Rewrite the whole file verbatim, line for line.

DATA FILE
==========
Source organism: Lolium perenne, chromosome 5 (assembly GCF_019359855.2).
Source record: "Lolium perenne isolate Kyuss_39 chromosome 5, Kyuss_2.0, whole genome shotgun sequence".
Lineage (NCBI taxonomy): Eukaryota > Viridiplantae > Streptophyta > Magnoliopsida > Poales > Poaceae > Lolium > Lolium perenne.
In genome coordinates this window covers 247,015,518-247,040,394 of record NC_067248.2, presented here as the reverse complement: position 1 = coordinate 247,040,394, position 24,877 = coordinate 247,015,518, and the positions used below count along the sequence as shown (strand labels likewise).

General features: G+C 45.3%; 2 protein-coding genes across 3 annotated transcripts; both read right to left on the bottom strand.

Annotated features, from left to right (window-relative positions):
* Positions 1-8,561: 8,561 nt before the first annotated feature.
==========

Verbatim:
Source organism: Lolium perenne, chromosome 5 (assembly GCF_019359855.2).
Source record: "Lolium perenne isolate Kyuss_39 chromosome 5, Kyuss_2.0, whole genome shotgun sequence".
Lineage (NCBI taxonomy): Eukaryota > Viridiplantae > Streptophyta > Magnoliopsida > Poales > Poaceae > Lolium > Lolium perenne.
In genome coordinates this window covers 247,015,518-247,040,394 of record NC_067248.2, presented here as the reverse complement: position 1 = coordinate 247,040,394, position 24,877 = coordinate 247,015,518, and the positions used below count along the sequence as shown (strand labels likewise).

General features: G+C 45.3%; 2 protein-coding genes across 3 annotated transcripts; both read right to left on the bottom strand.

Annotated features, from left to right (window-relative positions):
* Positions 1-8,561: 8,561 nt before the first annotated feature.